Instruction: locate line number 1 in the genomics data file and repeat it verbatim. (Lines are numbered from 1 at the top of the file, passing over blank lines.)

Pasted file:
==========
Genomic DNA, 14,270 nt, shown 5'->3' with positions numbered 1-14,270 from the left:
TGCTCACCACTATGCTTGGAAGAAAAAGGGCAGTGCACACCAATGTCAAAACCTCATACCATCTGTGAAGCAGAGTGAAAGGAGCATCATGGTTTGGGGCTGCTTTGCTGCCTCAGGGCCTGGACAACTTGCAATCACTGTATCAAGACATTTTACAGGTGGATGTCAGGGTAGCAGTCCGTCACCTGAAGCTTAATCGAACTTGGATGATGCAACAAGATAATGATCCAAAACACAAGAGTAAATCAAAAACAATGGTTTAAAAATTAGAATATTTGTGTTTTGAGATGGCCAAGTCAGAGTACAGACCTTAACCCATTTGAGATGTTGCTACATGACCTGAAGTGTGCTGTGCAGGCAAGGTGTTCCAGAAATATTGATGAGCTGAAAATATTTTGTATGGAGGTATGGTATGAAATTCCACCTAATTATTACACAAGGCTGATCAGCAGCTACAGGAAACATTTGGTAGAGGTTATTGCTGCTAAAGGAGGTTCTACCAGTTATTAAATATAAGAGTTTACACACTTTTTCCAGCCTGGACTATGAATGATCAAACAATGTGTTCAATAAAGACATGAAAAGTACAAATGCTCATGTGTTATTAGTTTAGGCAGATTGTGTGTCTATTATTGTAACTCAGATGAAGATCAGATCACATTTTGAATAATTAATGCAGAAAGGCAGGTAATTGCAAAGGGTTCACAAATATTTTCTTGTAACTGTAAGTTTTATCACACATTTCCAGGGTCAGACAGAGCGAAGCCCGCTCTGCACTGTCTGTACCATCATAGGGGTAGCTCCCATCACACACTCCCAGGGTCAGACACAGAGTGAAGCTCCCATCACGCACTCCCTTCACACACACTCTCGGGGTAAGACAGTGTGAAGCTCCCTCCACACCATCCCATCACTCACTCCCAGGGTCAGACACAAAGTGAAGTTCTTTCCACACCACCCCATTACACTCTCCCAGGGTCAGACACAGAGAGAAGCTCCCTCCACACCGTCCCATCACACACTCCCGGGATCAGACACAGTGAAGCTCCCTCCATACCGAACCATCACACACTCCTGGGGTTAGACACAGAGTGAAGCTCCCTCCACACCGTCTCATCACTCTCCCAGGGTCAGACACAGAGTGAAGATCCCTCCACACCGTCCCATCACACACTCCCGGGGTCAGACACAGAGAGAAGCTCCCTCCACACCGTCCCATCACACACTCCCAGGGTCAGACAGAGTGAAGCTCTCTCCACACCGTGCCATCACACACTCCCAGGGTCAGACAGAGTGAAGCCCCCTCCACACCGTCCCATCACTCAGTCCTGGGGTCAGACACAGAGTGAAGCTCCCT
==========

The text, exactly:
Genomic DNA, 14,270 nt, shown 5'->3' with positions numbered 1-14,270 from the left: